Ver. 268. As if he fa<vo St. JamesV] ReFie^ling on the dif- 
refpedlful and indecent behaviour of feveral forward young Per- 
fons in the prefence, fo oiFenfive to all ferious men, and to none 
more than the good Scriblerus. 

Ver. 271. — th* attendant Oratpr.'] The Governor abovefaid. 
The Poet gives him no particular name ; being unvv^illing I pre- 
fume, to ofFend or do injultice to any, by celebrating one only, 
witii whom this charader agrees, in preference to fo many who 
equally deferve it. ScRiBL. 

V. 274. A dauntlefs Infant neuer feared ivith God. Hor, 

—fne Dis Aniniofus Infans. 

Book IV. The D u n c i A d. 29 

The Sire faw, fmiling, his own Virtues wake 275 
The Mother beggM the bkfling of a Rake : 
Thou gav'ft that Ripenefs, which fo foon began. 
And ceas'd fo foon, he ne'er was boy nor man. 
Thro' School and College, thy kind cloud o'ercaft. 
Safe and unfeen the young iEneas paft. 280 
Thence burfting glorious, all at once let down, 
Stunn'd with his giddy Larum half the town 
Intrepid then o'er feas and lands he flew, 
Europe he faw, and Europe faw him too. 
There all thy gifts and graces we difplay, 285 
Thou, only thou, diredling all our way ! 
To where the Seine, obfequious as flie runs. 
Pours at great Bourbon's feet her filken fons, 
Or Tyber now no longer Roman rolls,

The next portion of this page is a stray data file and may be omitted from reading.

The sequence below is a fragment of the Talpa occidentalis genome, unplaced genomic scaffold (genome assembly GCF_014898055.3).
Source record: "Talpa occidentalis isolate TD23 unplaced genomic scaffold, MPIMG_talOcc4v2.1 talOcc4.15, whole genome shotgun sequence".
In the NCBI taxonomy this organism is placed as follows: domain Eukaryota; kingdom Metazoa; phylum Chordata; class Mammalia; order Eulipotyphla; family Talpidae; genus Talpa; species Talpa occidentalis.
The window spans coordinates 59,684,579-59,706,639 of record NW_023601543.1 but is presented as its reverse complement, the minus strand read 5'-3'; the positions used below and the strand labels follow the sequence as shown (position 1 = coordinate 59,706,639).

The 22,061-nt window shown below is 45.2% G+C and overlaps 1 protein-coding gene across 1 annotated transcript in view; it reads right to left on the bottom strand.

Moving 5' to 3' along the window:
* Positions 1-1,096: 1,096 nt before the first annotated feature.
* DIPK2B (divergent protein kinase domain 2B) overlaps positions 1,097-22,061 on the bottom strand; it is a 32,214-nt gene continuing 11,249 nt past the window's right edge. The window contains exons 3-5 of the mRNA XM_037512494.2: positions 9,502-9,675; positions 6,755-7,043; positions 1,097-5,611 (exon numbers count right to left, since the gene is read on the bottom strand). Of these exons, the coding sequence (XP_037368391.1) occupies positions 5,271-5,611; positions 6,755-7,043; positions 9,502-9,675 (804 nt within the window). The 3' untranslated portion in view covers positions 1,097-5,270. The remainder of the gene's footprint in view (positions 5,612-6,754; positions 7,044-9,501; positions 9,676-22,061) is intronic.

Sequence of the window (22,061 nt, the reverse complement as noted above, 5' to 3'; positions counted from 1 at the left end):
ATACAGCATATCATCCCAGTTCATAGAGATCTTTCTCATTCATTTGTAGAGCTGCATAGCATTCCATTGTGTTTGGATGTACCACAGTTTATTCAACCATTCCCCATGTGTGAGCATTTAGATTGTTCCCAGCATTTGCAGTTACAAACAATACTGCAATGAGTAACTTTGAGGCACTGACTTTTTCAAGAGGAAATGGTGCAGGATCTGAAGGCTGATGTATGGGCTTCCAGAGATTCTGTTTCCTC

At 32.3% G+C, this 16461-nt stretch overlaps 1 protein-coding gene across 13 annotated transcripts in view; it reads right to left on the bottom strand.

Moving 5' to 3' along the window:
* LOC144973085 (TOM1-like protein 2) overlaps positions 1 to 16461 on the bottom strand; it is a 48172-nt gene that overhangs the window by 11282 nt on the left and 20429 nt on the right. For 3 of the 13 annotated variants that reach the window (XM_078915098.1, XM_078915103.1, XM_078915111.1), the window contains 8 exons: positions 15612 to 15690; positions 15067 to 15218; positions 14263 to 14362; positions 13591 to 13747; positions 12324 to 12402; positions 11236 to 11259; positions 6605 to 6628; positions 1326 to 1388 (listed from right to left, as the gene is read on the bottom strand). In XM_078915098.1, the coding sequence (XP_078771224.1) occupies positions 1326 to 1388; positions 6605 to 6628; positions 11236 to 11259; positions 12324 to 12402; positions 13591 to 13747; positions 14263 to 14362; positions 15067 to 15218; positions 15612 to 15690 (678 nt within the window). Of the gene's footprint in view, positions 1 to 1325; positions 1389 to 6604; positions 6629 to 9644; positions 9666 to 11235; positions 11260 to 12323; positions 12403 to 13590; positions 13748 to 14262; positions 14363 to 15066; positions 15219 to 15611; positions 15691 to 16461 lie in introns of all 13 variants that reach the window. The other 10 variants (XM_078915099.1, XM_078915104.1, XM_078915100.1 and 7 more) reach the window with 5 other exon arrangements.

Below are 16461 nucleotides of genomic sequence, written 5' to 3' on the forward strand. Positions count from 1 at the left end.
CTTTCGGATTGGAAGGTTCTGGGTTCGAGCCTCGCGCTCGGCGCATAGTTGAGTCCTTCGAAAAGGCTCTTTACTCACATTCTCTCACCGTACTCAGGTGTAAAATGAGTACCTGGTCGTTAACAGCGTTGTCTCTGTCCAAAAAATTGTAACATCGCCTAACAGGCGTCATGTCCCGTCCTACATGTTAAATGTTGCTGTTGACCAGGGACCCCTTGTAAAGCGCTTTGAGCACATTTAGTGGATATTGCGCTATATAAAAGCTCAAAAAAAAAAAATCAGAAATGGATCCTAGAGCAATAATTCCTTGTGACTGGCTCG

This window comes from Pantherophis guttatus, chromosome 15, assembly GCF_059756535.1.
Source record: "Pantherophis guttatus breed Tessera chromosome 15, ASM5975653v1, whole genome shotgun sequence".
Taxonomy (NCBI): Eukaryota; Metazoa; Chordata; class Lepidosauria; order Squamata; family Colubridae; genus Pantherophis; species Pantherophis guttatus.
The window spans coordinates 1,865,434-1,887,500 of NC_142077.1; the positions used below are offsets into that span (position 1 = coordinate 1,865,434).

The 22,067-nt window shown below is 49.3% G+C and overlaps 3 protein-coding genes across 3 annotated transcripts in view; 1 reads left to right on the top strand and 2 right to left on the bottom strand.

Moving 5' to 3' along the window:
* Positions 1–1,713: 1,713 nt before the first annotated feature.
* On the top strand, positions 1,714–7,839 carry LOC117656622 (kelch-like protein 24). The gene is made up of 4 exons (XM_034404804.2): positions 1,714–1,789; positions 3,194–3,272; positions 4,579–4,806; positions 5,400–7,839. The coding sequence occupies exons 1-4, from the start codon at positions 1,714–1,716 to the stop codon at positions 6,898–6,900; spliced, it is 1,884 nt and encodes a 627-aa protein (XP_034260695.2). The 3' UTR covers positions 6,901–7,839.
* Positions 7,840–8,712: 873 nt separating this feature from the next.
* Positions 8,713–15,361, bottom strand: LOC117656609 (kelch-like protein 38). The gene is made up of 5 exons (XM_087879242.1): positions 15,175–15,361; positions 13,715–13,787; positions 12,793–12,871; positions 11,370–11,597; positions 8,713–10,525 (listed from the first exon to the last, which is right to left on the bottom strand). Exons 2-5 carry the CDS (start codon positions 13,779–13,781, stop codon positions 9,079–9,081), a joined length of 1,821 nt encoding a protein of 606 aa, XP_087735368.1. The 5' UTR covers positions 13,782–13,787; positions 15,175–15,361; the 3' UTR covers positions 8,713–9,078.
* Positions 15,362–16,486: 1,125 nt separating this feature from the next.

Vain of Italian Arts, Italian Souls 290 
To happy Convents, bofom'd deep in Vines, 
Where {lumber Abbots, purple as their Wines ; 
To Ifles of Fragrance, Lilly-filver'd Vales, 
DifFufing languor in the panting gales : 
To lands of finging, or of dancing flaves, 295 
Love- whifp'ring woods, and Lute-refounding w&ves. 


Ver. 280. — unfeen the young iEneas paft^ 
Whence burfting glorious. See Virg. ^n. i. 

At V enus obfcuro gradientis aera fepjit, 

Et multo nebula circum Dea fiidit amiSlu. 

Cernere ne quis eos : — i. neu quis contingere fojjtt ; 

2. Moliri^e moram \ — aut 3. ^eniendi pofcere caufas. 

Where he enumerates the .caufes why his mother took this care 
of him : to wit, i . that no body might touch or corred him : 
2. might ftop or detain him : 3. examine him about the progrefs 
he had made, or fo much as guefs how he came there ? 
Ver. 293. ^Ullyfiherd Fales.] Tuberofes. 

3p The D u N c I A Ei. Book IV. 

But chief her flirine where naked Venus keeps, 
And Cupids ride the Lyon of the deeps ; 
Where, eas'd of Fleets, the Adriatic Main 
Wafts the fmooth Eunuch and enamoured fv/ain. 
Led by my hand, he fiiunter'd Europe round, 301 
And gathered ev'ry Vice on Chriftian ground ; 
Saw ev'ry Court, heard ev'ry King declare 
His royal fenfe of OpVa's or thb Fair ; 
The Stews and Palace equally explored, 305 
Intrigued with glory, and with fpirit whor'd 
Try^d dill hors-d^oeuvres^ all Liqueurs dtfin'd^ 
Judicious drank, and greatly-dariftg din'd